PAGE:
Growing and Learning…

Tiny sprouts…

As I wrote in my very first blog we are in the newbie stage of homesteading, and gardening is one that we are definitely learning from. Our first garden last year was not a success story. Our lettuce grew amazing, but honestly that was about it. I could have easily been defeated, but instead I tried to figure out where I went wrong. This year I am going to be smart about it (well…lol). First, I am picking seeds that I know will grow best in our climate. Secondly, I’m not putting dozens of a seed in each hole (I know…I hang my head in shame) so they have room to grow. Finally, I’m learning not to over/under water. I am going to start with baby steps, and not the gigantic leap I took last year.

I started an indoor herbal garden a couple of weeks ago, and the seeds are already sprouting! I made sure I planted the right amount of seeds, and spaced them properly. I have planted Parsley, Basil, Cilantro, Scallions, Chives, and Dill. I am looking forward to fresh herbs, and being able to pull them right out of the garden! There is something so amazing about the taste and freshness.

My herb garden that my husband and son made…

What have I learned about gardening? More importantly, what have I learned from my mistakes (which is how we all learn)? I have been making sure I do my research, so I am more prepared this year. I am enjoying the process, instead of rushing and being impatient. Here are some tips I learned for beginner gardeners:

đŸ„•Make sure that you plant in a sunny location. My herb garden is placed by our dining room window that gets light from all sides. Most of the vegetables you plant need at least 6 hours of direct sunlight a day. Some leafy ones can tolerate some shade.

đŸ„•Plant in well-drained soil. If the soil is too wet that means you will get wet roots, which in turn makes rotted roots. A raised bed works well for drainage. If you don’t do a raised bed, make sure you till and remove any rocks, because that will interfere with root growth.

đŸ„•Plant where there is not a lot of foot traffic, or that is prone to flooding (we had areas that flooded).

đŸ„•Start small! That is what I didn’t do, and over seeded on top of that. Plant what you know your family will eat.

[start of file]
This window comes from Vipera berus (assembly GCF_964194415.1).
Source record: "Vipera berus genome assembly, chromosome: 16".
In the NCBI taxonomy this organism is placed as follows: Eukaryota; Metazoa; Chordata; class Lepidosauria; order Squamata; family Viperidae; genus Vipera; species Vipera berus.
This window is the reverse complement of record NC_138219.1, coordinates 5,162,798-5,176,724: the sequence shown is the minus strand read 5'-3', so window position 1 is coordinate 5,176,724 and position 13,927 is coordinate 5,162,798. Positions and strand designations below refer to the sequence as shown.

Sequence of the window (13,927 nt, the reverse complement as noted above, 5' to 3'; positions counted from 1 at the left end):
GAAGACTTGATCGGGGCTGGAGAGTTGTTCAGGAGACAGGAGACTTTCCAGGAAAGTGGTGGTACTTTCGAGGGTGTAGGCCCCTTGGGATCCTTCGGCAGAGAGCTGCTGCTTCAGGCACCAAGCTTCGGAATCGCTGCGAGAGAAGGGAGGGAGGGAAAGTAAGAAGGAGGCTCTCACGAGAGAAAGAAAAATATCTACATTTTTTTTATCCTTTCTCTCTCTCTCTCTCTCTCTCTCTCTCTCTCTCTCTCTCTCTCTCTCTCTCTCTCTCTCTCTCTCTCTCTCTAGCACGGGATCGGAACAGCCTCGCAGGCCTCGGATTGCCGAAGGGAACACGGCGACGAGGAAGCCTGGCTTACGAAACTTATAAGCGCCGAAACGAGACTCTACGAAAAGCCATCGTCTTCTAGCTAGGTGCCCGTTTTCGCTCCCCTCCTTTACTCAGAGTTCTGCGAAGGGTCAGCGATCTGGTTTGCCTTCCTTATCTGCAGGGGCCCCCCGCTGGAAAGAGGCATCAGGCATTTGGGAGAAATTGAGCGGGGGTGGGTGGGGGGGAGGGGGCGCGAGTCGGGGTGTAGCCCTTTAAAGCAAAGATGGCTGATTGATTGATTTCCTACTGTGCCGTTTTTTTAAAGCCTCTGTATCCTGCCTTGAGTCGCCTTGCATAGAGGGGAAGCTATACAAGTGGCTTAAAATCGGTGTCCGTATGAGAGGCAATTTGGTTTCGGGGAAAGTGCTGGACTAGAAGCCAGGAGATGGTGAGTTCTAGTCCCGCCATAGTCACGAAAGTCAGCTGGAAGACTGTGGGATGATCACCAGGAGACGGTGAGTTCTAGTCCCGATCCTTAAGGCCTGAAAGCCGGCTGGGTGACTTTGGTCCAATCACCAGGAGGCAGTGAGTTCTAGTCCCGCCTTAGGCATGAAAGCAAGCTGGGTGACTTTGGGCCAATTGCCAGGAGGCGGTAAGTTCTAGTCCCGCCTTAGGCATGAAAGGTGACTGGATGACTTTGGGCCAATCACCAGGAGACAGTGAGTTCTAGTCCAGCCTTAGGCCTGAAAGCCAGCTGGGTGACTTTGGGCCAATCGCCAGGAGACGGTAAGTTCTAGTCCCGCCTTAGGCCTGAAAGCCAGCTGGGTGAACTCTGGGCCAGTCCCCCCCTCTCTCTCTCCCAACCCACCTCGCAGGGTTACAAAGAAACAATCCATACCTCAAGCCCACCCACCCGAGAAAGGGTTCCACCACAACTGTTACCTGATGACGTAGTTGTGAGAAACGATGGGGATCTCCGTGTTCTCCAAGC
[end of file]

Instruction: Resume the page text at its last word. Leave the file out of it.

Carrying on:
đŸ„•Plan out your garden. What will you plant? How many rows do you need? How long will it be? Did you leave room in between rows for you to be able to access them? What vegetables grow well in your climate?

Some of the easiest vegetables to grow:

đŸŒ±Lettuce (YES!)

đŸŒ±Green Beans









What would you add? What other tips do you have for beginners? Again, enjoy the process. Gardening can be very therapeutic, and you gain lots of fresh vegetables and fruits! Remember…learn as you grow!

There’s a Chicken in my Pie…

During the winter, sometimes hearty is just the perfect thing. We love items you can prepare ahead of time, and this is a perfect recipe to do just that! Since we have a large family, we double the recipe, and we still have leftovers! It’s a versatile recipe, and you can add whatever you would like to it to make it your own!


2 cups cubed cooked chicken

1 can cream of chicken soup

1 2/3 cup frozen mixed vegetables, thawed

1 egg beaten

1 cup of bisquick

1/2 cup milk

1 pinch of salt

Pepper to taste

*I also add minced garlic, oregano, and diced onions to mine. You can make it as bland or spicy as you would like!


Combine chicken soup, vegetables, salt, and pepper in a bowl. Spread evenly into a 9-inch pie plate.

In another bowl mix the egg, milk, and Bisquick just until moistened.

Pour over the chicken mixture.

Bake at 400 degrees for 30 minutes, or until the top is golden brown.

Serve with a nice tossed salad full of leafy greens!


Crust, Crust Baby…